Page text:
We thought about cancelling carnival festivities and fun – but then we thought that maybe we should rather actually embrace our freedom and ability to be children and live more ferociously than ever – because others cannot.
However, it would be remiss of us to ignore what is happening to the people in Ukraine – and for this reason we are pressing pause on the fun, to focus our energies on something beyond belief, something tragic and something that goes so utterly against everything we believe in as a school.
On Thursday, as we all know, a war was declared on Ukraine. Not as a defensive reaction to something they are doing, but rather an aggressive attack on a peaceful country. For OIS, this tragedy is even closer to home than for many others here in Lisbon. Why? This has a direct impact on people we love. For the past few weeks, every morning, I have watched Tetyana’s face get sadder and sadder and more and more worried as each day passed. Between the “Good morning sweeties” and mask covered smiles from her, we would have very different conversations linked to what is happening “at home”. And yesterday it wasn’t just the faces on the screens that showed the fear of the reality that is now being lived – but the face of one of us. In real life. In front of us. Among us.
Yesterday I received a call from a Russian father, and he wanted me to know that he does not agree with what is happening, and that he and his family stand in solidarity with the Ukrainians. Seeing our own Russian students visibly upset by what is happening. Watching the incredibly brave Russians marching in the streets of Moscow showing their solidarity with their cousins in Ukraine. It is never as simple as “them and us”.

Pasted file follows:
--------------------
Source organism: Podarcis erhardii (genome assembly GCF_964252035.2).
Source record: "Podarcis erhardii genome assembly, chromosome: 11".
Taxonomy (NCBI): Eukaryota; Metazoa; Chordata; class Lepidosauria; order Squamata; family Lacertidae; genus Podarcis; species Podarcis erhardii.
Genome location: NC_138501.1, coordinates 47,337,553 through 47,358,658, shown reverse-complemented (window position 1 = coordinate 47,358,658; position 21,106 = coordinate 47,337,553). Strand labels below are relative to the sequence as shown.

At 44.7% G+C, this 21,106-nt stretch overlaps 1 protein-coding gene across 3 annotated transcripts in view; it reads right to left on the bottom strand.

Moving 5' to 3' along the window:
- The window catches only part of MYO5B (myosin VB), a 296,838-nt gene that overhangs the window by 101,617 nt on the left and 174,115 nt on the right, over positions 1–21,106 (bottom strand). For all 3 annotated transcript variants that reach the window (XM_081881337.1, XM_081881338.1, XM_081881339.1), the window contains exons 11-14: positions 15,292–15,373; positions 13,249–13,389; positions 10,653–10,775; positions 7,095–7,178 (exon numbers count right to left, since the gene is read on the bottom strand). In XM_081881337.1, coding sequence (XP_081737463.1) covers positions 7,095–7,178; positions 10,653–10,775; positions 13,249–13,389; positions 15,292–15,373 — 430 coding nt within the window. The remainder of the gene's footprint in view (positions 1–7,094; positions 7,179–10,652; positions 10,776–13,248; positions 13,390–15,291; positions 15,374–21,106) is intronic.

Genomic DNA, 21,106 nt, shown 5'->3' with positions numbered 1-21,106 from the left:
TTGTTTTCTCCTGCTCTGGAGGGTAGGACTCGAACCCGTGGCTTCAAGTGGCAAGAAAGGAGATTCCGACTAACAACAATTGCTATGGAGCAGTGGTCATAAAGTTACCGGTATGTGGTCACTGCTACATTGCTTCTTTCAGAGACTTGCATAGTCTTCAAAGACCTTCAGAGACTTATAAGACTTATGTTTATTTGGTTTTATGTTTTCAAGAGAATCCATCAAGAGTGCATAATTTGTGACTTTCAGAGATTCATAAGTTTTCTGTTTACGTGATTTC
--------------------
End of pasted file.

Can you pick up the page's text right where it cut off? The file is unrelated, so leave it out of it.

As teachers we need to be more alert and more aware of the urgency of teaching for a peaceful world and to do so with more passion than ever before.
I hope that as students you do not feel powerless. It couldn’t be further from the truth. We might not be able to do anything to change what president Putin has ordered to happen. But what we can do is to focus on making sure we are never the aggressor. That we are never the one to start a fight with someone else. That we are never the one to begin a conflict. That the words we use are kind, assertive, and constructive – and that we build peace and do not destroy. That we do not turn the outrageous conflict and now war between adults in power into an unnecessary conflict at OIS. Where we do not reduce the complexities of what is happening over there and fall into the trap of blaming our Russian friends for what their government is doing. I know that nobody at OIS would ever blame a child for what is happening out in the big wide world. I am sure I can speak for everyone and know that it is most certainly not in their name.
When I give the signal, as an act of symbolic solidarity, we will spend a moment in absolute silence to think about absolutely everyone who is directly or indirectly connected to this war. Please especially think about Tetyana, Genna, Bohdan and their families and friends. The fact that we have Ukrainians and Russians as a part of the OIS family really puts us in a very beautiful position – one in which we can transcend global politics and unite together under the flag of unity and peace.
Afterwards we will take a photo to send out into the world so that Ukranians everywhere know they are not forgotten, that we stand with them and that we are pro-peace.
While we observe this silence let’s also focus on the things we can do to protect and embody peace on a day to day basis. Let’s observe the minute of silence now.
Yesterday I read a powerful quote from the civil rights leader and pacifist AJ Muste that said: “There is no way to peace – peace is the way”.